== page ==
"For me, I mean, having one hand, you have to catch, take the glove off and be able to throw," says Earl, 27, a Michigan native with a wife and three kids at home. "Hitting -- it's the same thing. This is all I got."
He motions to his right arm, which stops short near the wrist.
Earl grabs a bat to show how he swings.
"I hold it right here," he says, grasping the bottom of the bat with his left hand and resting the higher part of the grip on his right arm.
While it takes coordination for anyone to swing a bat successfully, the recipe also requires focus, perseverance and strength to swing one the way Earl swings it.
Earl served as the designated hitter in Monday night's game between his team, the Wounded Warrior Amputee Softball Team, and the opposition, the Boston Marathon First Responders. The game was played at Fenway Park with public-address announcers, TV cameras, an impressive crowd (admission was free, though donations to The One Fund were accepted at the door) and passionate players on both sides.
It was a feel-good atmosphere in the stands, but a walk onto the field immediately changed the tone from happy-to-be-here to losing-isn't-an-option.
This wasn't just a show of good sportsmanship filled with smiles for the 11 p.m. news.
"You either beat us 20-0 or we're going to beat you 20-0," says WWAST general manager David Van Sleet, an Army veteran who also spent 30 years with the Department of Veterans Affairs.
The First Responders should've had a few practices beforehand, a theory they realized shortly after the game started. It wasn't that they didn't take their opponent seriously -- "To be on the same field as these guys is an honor itself," said Boston firefighter Phil Byrne, who was three blocks away from the first explosion April 15 -- they just never thought to organize a practice.
They were too happy to be there.
"Somebody texted me if I wanted to play in this game," Byrne said. "And I said yes before the ink was dry in his text."
The WWAST is no joke. Van Sleet put together a talented squad in March 2011, when the University of Arizona got a congressional grant to fund a disabled-veteran sports camp. The camp was part of MLB Spring Training and lasted for a week, but those who played on the WWAST wanted more than that.
When the week was over, the thought was unanimous: This can't end here.
In the time since, Van Sleet's crew has traveled to 55 cities in 25 states, playing a series of games -- typically against police departments or fire departments -- on a schedule that tends to be every other weekend.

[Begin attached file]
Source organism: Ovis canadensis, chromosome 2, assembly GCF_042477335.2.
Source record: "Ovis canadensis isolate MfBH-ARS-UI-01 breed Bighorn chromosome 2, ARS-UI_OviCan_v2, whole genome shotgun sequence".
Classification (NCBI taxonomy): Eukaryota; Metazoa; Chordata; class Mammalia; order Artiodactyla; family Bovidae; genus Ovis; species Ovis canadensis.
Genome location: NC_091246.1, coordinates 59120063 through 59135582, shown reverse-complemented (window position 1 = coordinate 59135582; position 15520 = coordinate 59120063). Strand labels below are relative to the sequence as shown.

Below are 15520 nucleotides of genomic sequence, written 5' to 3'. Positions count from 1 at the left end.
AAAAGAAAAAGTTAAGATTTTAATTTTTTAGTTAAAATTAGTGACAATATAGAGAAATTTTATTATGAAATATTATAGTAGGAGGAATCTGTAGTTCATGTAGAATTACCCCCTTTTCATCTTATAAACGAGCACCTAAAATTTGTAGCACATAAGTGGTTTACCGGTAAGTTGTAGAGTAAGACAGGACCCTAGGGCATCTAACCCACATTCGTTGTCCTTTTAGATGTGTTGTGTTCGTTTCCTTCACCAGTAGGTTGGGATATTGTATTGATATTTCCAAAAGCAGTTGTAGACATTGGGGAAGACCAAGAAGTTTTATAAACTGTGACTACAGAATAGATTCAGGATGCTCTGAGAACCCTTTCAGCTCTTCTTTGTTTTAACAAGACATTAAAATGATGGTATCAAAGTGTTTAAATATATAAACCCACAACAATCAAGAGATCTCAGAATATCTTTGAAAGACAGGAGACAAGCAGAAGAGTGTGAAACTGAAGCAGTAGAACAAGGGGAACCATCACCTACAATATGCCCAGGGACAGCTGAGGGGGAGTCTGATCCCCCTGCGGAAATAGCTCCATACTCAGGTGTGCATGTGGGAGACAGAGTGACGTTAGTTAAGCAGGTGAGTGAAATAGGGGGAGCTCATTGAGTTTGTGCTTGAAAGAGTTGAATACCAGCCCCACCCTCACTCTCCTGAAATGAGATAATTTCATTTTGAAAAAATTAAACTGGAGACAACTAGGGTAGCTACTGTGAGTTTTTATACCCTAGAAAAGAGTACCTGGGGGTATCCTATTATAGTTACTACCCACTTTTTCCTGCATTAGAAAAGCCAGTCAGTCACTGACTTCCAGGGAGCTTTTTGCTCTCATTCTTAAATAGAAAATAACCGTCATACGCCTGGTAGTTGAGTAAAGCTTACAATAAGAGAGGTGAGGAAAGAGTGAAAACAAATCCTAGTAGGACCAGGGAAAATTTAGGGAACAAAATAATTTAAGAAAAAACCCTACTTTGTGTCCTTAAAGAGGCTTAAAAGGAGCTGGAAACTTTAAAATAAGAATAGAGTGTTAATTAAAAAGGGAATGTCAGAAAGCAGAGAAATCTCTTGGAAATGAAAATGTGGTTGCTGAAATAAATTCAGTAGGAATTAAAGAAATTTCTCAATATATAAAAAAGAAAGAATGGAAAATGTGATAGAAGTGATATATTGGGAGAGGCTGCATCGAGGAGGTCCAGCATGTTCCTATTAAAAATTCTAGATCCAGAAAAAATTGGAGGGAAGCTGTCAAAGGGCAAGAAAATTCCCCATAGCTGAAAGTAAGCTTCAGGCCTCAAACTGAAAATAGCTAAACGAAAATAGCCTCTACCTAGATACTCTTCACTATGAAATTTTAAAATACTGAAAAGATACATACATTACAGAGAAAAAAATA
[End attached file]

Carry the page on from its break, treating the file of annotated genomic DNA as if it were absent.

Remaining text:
The players are all missing a variety of limbs, ranging from one hand to a pair of legs. Many of them take college classes during the week and play on weekends. Some have jobs. Some have families. But they've all been through extensive rehabilitation and persevered.
"We have a motto," Van Sleet says. "Life without a limb is limitless. But more importantly, life goes on."
In the dugout, the players watch the game closely, cringing when a teammate drops a fly ball and jumping when the squad successfully -- and routinely -- turns a double play.
Matthew Kinsey, who plays without a right foot, has proven so talented that he was named MVP after homering in the celebrity softball game at the 2012 MLB All-Star Game in Kansas City. Joshua Wege, who plays with a pair of prosthetic legs, crushed a pitch over the fence in this year's celebrity game during All-Star Game festivities in New York and shared MVP honors with comedian Kevin James.
"I'm in awe every day watching these guys play," Earl said. "Josh over at first base, he's missing both his legs, but he can do splits. He can jump 6 to 8 inches."
And Earl, well, he can run.
In his first at-bat Monday night, he smacked a ground ball to the right side of the infield but ran so fast he forced a throwing error and ended up on second base.
"Holy cow," voiced players from the Marathon Responders' dugout.
The WWAST won the game, 28-11.
It was an impressive outing from an impressive group of people in both dugouts Monday night.
Did anybody stand out?
"Really, everybody," Earl said.